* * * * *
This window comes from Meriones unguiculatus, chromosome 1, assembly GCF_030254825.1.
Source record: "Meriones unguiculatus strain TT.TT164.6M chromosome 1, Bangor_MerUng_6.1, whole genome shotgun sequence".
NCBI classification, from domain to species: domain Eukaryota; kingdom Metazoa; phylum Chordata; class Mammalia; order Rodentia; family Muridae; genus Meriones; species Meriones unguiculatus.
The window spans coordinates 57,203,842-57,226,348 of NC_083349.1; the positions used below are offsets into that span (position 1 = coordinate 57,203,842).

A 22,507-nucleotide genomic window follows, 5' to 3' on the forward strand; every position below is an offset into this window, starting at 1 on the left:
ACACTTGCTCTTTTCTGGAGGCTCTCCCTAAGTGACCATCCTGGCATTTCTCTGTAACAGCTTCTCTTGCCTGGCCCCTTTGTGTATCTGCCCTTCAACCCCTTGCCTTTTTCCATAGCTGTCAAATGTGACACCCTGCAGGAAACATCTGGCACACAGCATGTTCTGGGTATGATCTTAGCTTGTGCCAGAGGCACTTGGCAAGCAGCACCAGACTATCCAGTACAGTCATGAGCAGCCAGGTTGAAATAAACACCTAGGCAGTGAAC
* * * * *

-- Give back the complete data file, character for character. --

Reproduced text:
This window comes from Meriones unguiculatus, chromosome 1, assembly GCF_030254825.1.
Source record: "Meriones unguiculatus strain TT.TT164.6M chromosome 1, Bangor_MerUng_6.1, whole genome shotgun sequence".
NCBI classification, from domain to species: domain Eukaryota; kingdom Metazoa; phylum Chordata; class Mammalia; order Rodentia; family Muridae; genus Meriones; species Meriones unguiculatus.
The window spans coordinates 57,203,842-57,226,348 of NC_083349.1; the positions used below are offsets into that span (position 1 = coordinate 57,203,842).

A 22,507-nucleotide genomic window follows, 5' to 3' on the forward strand; every position below is an offset into this window, starting at 1 on the left:
ACACTTGCTCTTTTCTGGAGGCTCTCCCTAAGTGACCATCCTGGCATTTCTCTGTAACAGCTTCTCTTGCCTGGCCCCTTTGTGTATCTGCCCTTCAACCCCTTGCCTTTTTCCATAGCTGTCAAATGTGACACCCTGCAGGAAACATCTGGCACACAGCATGTTCTGGGTATGATCTTAGCTTGTGCCAGAGGCACTTGGCAAGCAGCACCAGACTATCCAGTACAGTCATGAGCAGCCAGGTTGAAATAAACACCTAGGCAGTGAAC